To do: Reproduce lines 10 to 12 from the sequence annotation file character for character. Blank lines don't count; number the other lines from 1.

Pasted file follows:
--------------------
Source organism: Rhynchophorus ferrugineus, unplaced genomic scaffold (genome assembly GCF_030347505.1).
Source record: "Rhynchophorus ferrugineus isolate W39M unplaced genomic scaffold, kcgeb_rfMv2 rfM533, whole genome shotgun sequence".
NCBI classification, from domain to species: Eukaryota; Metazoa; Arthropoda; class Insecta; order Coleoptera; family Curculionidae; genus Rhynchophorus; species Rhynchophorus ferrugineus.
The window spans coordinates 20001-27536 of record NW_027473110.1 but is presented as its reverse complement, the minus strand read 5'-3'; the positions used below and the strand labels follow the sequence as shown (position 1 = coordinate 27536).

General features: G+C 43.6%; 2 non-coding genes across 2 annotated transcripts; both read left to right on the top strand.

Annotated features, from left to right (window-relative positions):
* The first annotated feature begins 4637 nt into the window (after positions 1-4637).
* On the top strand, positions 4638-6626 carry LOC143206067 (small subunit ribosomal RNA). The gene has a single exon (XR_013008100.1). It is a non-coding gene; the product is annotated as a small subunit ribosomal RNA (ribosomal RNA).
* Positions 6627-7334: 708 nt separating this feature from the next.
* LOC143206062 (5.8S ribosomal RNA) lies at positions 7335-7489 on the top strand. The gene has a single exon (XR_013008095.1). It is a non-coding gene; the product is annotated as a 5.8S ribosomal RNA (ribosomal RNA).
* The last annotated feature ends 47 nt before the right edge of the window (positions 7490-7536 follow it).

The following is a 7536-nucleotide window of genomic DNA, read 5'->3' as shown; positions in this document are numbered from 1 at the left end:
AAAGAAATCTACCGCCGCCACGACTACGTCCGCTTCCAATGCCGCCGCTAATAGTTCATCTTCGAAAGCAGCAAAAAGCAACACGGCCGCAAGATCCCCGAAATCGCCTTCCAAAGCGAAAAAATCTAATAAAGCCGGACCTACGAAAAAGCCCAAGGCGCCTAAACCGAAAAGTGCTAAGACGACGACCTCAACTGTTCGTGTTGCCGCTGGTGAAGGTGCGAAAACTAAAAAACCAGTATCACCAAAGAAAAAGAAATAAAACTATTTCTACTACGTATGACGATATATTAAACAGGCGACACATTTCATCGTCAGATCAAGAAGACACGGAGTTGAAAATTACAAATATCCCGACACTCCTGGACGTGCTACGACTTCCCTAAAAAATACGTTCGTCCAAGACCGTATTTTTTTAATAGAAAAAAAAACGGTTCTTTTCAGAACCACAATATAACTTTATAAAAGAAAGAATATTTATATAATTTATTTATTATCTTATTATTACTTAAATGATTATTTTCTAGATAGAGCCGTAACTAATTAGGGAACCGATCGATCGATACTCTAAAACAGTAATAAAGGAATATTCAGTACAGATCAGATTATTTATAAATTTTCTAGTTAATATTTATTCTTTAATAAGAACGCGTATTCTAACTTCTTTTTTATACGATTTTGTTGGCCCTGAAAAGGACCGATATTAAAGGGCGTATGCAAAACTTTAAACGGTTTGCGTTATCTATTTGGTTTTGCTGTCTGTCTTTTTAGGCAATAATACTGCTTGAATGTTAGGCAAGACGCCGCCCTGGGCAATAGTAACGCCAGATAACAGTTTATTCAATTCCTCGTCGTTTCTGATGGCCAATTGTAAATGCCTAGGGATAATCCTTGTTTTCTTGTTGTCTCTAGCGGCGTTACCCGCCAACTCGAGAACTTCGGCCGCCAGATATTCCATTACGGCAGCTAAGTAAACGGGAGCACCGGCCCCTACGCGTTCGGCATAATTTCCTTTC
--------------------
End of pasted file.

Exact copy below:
* LOC143206062 (5.8S ribosomal RNA) lies at positions 7335-7489 on the top strand. The gene has a single exon (XR_013008095.1). It is a non-coding gene; the product is annotated as a 5.8S ribosomal RNA (ribosomal RNA).
* The last annotated feature ends 47 nt before the right edge of the window (positions 7490-7536 follow it).

The following is a 7536-nucleotide window of genomic DNA, read 5'->3' as shown; positions in this document are numbered from 1 at the left end: